DIY Potting Soil Gives Organic Plants a Big Start


To give your crops the best start, use organic or homemade potting soil.

Good Friday is traditionally the time for those who plant "by the signs" in central Mississippi to put seeds in the ground, but for most home gardeners, now is a good time to prepare seedlings (or "starts") for transplanting.

Until the soil warms and the last chance of frost is past, gardeners may find themselves surrounded by trays or cups filled with potting soil and seedlings. To maximize daylight, take the plants outdoors during the day and bring them in at night. An easy way to do that is to use a wheelbarrow--just wheel it out in daytime and wheel it back into the garage at night. Allowing seedlings outdoor time also "hardens" the plant, so it becomes accustomed to harsher conditions.

Seedlings start best with high-quality potting soil. Look for certified organic brands in local stores. Most commercial potting soil is a mix of peat moss, perlite and synthetic fertilizer. Not only is that not organic (the synthetic fertilizer part), but it's not Earth-friendly, because peat moss is most often derived from environmentally sensitive areas. So, what's an organic gardener to do?

Even Earth-savvy gardeners may not stop to think about it, but if you are composting, you have nearly half your potting soil issue already resolved. Essentially, the mix for potting soil should have water- and air-holding capacity and fertilizer of some kind. A common recipe for DIY potting soil for seedlings would be 40 percent compost mixed with 20 percent vermiculite or perlite (available at garden stores; both are inorganic minerals that provide structure and drainage) and the rest a light, air- and water-absorbing vegetative material, such as composted bark or coconut coir (a renewable resource).

Each recipe is as individual to the gardener as food to a chef. If you are a diehard homesteader, you can experiment with found materials, such as one part compost or screened leaf mold, one part garden topsoil, and one-third sharp or builders sand (some people use creek or river sand, but it may contain nematodes).

For more, visit jfp.ms/organicpottingmix.

Jim PathFinder Ewing is a journalist, author, writer, editor, organic farmer and blogger. Find Jim on Facebook or follow him @edibleprayers or @organicwriter or visit blueskywaters.com.

Join him at Rainbow Natural Grocery Co-Op (2807 Old Canton Road, 601-
366-1602) at 6:30 p.m. Sunday, April 7. Ewing will read and sign his newest book, "Conscious Food: Sustainable Growing, Spiritual Eating" (Findhorn Press, 2012, $16.95). High Noon Cafe will provide refreshments. Rainbow and the Conscious Living Project sponsors.

Avoid Hottest Part of Summer in the Garden

Something to consider when planting is when the plant will mature. Look on the seed package and it will tell you: 80 days, 90 days, 110 days, etc. So, if you want to be finished with your garden by August's sweltering heat, count back the number of days until fruition in choosing the varieties you want to grow.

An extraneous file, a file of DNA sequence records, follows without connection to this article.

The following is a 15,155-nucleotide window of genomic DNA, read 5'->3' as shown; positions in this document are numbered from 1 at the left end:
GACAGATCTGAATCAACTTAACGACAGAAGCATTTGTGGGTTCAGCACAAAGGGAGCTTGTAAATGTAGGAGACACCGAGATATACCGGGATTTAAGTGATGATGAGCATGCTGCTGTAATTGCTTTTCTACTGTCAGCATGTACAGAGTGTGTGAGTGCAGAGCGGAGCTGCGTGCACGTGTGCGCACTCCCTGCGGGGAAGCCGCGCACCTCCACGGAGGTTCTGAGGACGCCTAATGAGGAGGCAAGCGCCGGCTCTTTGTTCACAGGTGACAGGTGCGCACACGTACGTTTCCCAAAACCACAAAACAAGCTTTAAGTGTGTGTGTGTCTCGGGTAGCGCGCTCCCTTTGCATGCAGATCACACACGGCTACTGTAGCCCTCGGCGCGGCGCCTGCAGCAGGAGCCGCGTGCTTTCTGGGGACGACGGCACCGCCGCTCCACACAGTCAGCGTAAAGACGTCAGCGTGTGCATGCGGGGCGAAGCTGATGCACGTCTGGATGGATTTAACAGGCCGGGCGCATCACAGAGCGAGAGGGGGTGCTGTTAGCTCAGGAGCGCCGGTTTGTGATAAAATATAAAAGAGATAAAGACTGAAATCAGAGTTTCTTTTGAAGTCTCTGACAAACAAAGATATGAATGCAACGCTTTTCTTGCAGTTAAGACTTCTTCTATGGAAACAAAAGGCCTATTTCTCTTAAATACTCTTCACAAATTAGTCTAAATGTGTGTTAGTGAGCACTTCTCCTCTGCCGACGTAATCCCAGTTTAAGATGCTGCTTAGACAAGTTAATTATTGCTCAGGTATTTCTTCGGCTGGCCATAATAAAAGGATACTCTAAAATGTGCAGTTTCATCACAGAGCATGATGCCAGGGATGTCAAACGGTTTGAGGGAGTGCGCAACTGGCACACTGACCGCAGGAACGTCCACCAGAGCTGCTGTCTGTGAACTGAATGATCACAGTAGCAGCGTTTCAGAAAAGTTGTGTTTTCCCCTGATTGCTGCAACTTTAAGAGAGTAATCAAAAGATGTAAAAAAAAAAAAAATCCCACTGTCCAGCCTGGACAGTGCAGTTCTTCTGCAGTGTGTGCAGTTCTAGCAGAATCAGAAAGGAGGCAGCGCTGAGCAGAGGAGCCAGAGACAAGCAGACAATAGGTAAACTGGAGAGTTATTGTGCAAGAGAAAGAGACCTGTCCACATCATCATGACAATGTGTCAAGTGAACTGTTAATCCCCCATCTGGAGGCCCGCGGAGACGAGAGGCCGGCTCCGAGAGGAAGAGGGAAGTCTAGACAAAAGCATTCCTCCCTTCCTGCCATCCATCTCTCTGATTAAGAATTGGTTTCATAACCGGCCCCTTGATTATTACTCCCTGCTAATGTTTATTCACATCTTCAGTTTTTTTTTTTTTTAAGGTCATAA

Organic Root Stimulants


When using root stimulants, choose OMRI-approved materials.

When planting a seedling, it helps to use a transplant agent. However, most on the market are not approved for organic growing.

The general rule is that if the Organic Materials Review Institute lists a product or ingredient, then it's OK for certified organic use. Root Tone product, for example, is not listed on the OMRI site, nor is its active ingredient, idole-3 butyric acid or indolebutyric acid. Neither is the other most popular ingredient on the market, napthalacetic acid. All are synthetics.

However, a number of organic root stimulators are approved, including products such as Hygrozyme and Biorhizotonic. For more, visit omri.org/
simple-opl-search/results/root or look up the name of the product. OMRI does not list synthetic products.

Farmers often have their own "secret" natural concoctions that may include fish oil, blood meal or other natural fertilizers. We use a mixture of water, kelp meal and fish emulsion. Just use your finger or a trowel to poke a hole in the soil, dip the roots of each start in the mixture and plop it in, gently patting the soil around it.

Native & Heritage Varieties Making A Comeback

Many Native American seed varieties once believed lost are making a comeback as popular interest in sustainability grows. Foremost in the field is Native Seeds/SEARCH, a nonprofit promoting seed conservation. It is focused on southwestern seeds, some of which work in the South, others not so well. Visit nativeseeds.org.

Another, for-profit pioneering company is Sustainable Seed Company. It actually sells certified-organic heirloom seeds (a rarity) and has been tracking down Native American varieties, selling seed corn derived from the Oscar H. Will company at the beginning of the 20th century. It also has a grain restoration project, bringing back diverse local grains. Visit sustainableseedco.com. For more on the topic, visit jfp.ms/nativeamericanseed.


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